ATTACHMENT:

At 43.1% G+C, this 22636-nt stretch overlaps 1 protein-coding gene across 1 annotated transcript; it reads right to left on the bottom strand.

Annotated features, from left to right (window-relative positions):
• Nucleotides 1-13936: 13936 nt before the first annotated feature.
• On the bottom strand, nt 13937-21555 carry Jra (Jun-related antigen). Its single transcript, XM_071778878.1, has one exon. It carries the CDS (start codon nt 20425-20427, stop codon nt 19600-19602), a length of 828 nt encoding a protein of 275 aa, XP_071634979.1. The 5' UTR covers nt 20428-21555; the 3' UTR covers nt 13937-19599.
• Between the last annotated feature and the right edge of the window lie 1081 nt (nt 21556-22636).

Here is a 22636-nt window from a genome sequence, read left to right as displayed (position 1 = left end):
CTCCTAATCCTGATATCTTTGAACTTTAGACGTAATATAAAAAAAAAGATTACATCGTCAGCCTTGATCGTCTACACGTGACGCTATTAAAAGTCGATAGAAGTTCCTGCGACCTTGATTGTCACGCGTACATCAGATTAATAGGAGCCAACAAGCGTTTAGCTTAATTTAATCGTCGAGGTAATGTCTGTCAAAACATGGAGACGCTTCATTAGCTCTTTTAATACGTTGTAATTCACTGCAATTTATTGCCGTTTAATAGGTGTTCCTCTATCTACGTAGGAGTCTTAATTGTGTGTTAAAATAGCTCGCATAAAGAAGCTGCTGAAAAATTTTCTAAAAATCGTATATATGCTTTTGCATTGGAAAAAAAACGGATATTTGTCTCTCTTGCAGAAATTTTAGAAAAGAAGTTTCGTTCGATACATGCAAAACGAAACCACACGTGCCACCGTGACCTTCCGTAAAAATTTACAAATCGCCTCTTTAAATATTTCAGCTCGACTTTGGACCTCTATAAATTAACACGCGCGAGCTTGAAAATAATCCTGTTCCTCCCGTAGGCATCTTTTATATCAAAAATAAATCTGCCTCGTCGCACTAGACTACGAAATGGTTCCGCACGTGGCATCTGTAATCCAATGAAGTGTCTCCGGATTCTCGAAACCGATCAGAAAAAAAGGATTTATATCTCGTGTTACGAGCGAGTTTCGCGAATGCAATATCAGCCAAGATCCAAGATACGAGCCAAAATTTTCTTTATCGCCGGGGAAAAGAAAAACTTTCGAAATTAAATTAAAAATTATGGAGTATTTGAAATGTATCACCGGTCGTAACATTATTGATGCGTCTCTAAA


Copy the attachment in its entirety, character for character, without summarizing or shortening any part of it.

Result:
At 43.1% G+C, this 22636-nt stretch overlaps 1 protein-coding gene across 1 annotated transcript; it reads right to left on the bottom strand.

Annotated features, from left to right (window-relative positions):
• Nucleotides 1-13936: 13936 nt before the first annotated feature.
• On the bottom strand, nt 13937-21555 carry Jra (Jun-related antigen). Its single transcript, XM_071778878.1, has one exon. It carries the CDS (start codon nt 20425-20427, stop codon nt 19600-19602), a length of 828 nt encoding a protein of 275 aa, XP_071634979.1. The 5' UTR covers nt 20428-21555; the 3' UTR covers nt 13937-19599.
• Between the last annotated feature and the right edge of the window lie 1081 nt (nt 21556-22636).

Here is a 22636-nt window from a genome sequence, read left to right as displayed (position 1 = left end):
CTCCTAATCCTGATATCTTTGAACTTTAGACGTAATATAAAAAAAAAGATTACATCGTCAGCCTTGATCGTCTACACGTGACGCTATTAAAAGTCGATAGAAGTTCCTGCGACCTTGATTGTCACGCGTACATCAGATTAATAGGAGCCAACAAGCGTTTAGCTTAATTTAATCGTCGAGGTAATGTCTGTCAAAACATGGAGACGCTTCATTAGCTCTTTTAATACGTTGTAATTCACTGCAATTTATTGCCGTTTAATAGGTGTTCCTCTATCTACGTAGGAGTCTTAATTGTGTGTTAAAATAGCTCGCATAAAGAAGCTGCTGAAAAATTTTCTAAAAATCGTATATATGCTTTTGCATTGGAAAAAAAACGGATATTTGTCTCTCTTGCAGAAATTTTAGAAAAGAAGTTTCGTTCGATACATGCAAAACGAAACCACACGTGCCACCGTGACCTTCCGTAAAAATTTACAAATCGCCTCTTTAAATATTTCAGCTCGACTTTGGACCTCTATAAATTAACACGCGCGAGCTTGAAAATAATCCTGTTCCTCCCGTAGGCATCTTTTATATCAAAAATAAATCTGCCTCGTCGCACTAGACTACGAAATGGTTCCGCACGTGGCATCTGTAATCCAATGAAGTGTCTCCGGATTCTCGAAACCGATCAGAAAAAAAGGATTTATATCTCGTGTTACGAGCGAGTTTCGCGAATGCAATATCAGCCAAGATCCAAGATACGAGCCAAAATTTTCTTTATCGCCGGGGAAAAGAAAAACTTTCGAAATTAAATTAAAAATTATGGAGTATTTGAAATGTATCACCGGTCGTAACATTATTGATGCGTCTCTAAA